Elected officials should pay for special elections when they resign

Alabama House Minority Leader Craig FordAlabama House Minority Leader Craig Ford

It’s not often that Sen. Del Marsh and I agree on political issues (take the Accountability Act, for example). But there is one issue that he and I strongly agree on, and that is the need to stop the revolving door that has become elected office.
    Since the 2010 elections, there have been 10 elected officials who have resigned. Some left to take other positions in government. But others left in order to make more money in the private sector as lobbyists and consultants.
    For example, Congressman Jo Bonner resigned to take a position with the University of Alabama System, where he now makes more than twice as much as he did in Congress (his pay went from $174,000 to $350,000 per year).
    Elected office is supposed to be a public service, not a steppingstone to a higher paying job in the private sector.
    Serving in elected office is also a promise you make to the people who elected you. As an elected official, you made a commitment to the people of your district that you would be their voice in the government; that you would work for them and be their representative for the entirety of your term of office.
    But too many elected officials are now breaking that promise to their constituents and leaving their districts without a voice in our government while they cash out for their new jobs.
    In the U.S. Congress, the people of South Alabama are without a voice right now at a time when our government is about to shut down. Now more than ever, we need our congressmen to do their jobs, not leave us in the dark while they cash out.
    And even though the state legislature is not in session at the moment, the people of House Districts 74 in Montgomery and 104 in Mobile have no representative to work for them if they have an issue with state government. If you live in one of those districts and you have, for example, an issue with Medicaid or obtaining grant money for your local school, you are just out of luck.
    But this issue goes beyond the broken promises and abandoned constituents. Because in most of these cases, there now has to be a special election to fill these seats, and special elections cost money.
    The expense of a special election can depend on several factors: how many counties are in the district and will there be a primary, runoff and general election or just a primary and general election.
    The press recently reported that in 2011, the state spent $300,000 on three special elections while a special election in Madison County that took place a few weeks ago also cost the state about $300,000.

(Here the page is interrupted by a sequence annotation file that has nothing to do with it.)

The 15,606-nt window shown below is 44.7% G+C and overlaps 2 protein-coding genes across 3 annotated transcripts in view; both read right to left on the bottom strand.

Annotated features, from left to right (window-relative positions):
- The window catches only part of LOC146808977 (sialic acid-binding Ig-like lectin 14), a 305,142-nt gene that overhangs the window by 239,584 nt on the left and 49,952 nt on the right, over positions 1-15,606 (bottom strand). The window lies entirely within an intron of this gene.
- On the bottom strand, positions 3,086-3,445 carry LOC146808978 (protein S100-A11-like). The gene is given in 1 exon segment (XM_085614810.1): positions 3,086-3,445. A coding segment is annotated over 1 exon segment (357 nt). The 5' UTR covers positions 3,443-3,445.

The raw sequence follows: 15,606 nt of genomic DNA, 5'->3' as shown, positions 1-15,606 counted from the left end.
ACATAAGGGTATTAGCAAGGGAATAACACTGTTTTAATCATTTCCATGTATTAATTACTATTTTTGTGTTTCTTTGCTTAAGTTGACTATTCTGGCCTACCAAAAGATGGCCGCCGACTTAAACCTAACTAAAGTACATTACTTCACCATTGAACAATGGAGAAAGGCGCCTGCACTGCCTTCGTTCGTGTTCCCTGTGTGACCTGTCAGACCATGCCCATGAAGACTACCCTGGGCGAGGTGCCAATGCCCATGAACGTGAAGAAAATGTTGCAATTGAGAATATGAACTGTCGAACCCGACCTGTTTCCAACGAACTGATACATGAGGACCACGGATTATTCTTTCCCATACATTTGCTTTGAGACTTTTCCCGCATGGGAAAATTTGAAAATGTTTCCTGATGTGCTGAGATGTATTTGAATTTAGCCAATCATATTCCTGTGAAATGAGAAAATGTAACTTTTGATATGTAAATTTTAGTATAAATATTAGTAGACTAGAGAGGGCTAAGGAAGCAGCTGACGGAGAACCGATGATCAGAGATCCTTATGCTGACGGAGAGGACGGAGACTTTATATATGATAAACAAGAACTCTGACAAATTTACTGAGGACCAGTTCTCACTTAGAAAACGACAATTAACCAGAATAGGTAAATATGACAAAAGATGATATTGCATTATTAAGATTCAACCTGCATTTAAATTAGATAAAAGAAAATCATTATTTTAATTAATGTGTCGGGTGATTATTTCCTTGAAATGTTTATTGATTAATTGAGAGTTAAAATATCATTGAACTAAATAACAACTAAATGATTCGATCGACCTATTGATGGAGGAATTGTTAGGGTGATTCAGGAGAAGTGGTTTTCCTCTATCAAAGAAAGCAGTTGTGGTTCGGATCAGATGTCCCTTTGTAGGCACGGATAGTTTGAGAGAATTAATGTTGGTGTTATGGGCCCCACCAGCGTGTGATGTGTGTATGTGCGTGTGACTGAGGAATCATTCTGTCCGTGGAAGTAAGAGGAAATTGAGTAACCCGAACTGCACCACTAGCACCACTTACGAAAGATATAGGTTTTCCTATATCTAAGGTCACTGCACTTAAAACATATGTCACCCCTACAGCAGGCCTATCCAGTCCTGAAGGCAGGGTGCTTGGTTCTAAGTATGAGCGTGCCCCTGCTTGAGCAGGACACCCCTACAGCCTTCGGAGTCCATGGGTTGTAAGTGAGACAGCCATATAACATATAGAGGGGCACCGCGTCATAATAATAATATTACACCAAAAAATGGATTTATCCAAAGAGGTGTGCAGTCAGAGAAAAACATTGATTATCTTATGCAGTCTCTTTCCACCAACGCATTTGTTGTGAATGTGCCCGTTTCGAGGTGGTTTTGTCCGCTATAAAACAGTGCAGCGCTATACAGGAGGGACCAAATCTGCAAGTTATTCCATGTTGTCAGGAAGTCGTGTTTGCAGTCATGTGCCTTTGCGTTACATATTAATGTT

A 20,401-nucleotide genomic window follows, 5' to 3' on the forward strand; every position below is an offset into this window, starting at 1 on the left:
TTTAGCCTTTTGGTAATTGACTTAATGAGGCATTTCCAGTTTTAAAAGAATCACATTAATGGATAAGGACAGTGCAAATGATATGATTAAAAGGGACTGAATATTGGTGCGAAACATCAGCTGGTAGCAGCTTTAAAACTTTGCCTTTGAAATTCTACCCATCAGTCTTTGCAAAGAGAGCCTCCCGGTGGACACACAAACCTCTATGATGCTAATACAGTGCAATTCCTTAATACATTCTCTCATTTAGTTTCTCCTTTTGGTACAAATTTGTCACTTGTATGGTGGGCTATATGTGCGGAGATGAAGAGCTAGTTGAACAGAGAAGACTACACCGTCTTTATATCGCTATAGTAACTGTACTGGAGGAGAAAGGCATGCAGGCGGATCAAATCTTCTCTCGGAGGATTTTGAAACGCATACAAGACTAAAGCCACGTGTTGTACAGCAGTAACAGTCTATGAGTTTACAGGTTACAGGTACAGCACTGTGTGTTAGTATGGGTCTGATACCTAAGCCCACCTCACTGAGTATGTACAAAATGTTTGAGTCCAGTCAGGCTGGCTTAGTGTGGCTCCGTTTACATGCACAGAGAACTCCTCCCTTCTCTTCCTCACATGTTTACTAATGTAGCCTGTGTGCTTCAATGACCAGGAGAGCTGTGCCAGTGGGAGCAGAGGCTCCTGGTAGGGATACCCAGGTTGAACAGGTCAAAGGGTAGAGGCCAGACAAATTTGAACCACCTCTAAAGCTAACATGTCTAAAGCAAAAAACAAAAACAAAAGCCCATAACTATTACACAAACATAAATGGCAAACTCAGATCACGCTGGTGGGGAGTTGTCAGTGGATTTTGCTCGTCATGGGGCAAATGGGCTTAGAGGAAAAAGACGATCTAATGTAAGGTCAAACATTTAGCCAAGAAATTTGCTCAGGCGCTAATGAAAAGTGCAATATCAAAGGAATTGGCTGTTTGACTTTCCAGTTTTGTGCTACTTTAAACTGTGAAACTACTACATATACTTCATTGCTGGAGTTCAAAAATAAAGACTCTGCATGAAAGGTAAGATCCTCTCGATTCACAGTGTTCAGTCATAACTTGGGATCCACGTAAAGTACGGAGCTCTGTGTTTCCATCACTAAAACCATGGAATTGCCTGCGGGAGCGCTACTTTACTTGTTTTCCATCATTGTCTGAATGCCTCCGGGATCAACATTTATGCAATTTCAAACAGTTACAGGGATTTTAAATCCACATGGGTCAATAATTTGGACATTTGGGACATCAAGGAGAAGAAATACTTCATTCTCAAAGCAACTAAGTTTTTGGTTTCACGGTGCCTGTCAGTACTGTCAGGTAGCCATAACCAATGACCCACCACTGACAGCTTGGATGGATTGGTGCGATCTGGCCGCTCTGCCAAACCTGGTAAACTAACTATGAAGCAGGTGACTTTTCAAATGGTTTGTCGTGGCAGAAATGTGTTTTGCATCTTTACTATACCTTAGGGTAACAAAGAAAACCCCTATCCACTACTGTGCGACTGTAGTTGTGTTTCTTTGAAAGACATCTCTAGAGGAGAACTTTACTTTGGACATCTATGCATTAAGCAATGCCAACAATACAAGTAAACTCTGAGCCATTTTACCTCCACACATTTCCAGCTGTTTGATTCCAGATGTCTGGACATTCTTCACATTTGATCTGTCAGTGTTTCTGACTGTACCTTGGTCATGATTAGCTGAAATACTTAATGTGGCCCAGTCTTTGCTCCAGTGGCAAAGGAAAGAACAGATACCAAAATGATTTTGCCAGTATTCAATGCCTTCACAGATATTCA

In my conversations with state elections experts, the general consensus is that a typical special election will probably cost the state between $200,000 and $300,000 on average.
    That means that, at a minimum, these special elections over the past three years are costing the state at least $2 million. Think about what we could have used that money for instead.
    We could have bought new textbooks for our schools, or saved over 30 law enforcement, firefighter and education jobs. We could have put metal detectors in our schools and better locks on classroom doors to make our schools safer.
    At the very least, we could have devoted that money to paying back the debt on the $437 million Republicans borrowed last year to prevent Medicaid from collapsing.
    But instead, we are spending that $2 million to pay for special elections so that a handful of elected officials can make a bigger profit. It is just plain wrong.
    So I agree with Sen. Marsh that we need to tighten up the laws preventing legislators from resigning to become lobbyists. But I also think we need to go further, because some of these elected officials are lobbying though they are still working in politics.
    I think we should also require elected officials who resign for any reason other than health needs or appointment to state or federal office to pay the costs of the special election to fill their seat. If a state legislator knew it would cost them $200,000 to $300,000 to leave, they would think twice before taking that consulting or lobbying job.
    Holding public office is supposed to be a service to your community, not a steppingstone to a fat pay raise in the private sector.
    Our elected officials should take their responsibilities seriously, and honor their commitment to their constituents. And if they don’t then they should pay for the trouble that they cause.
 

 
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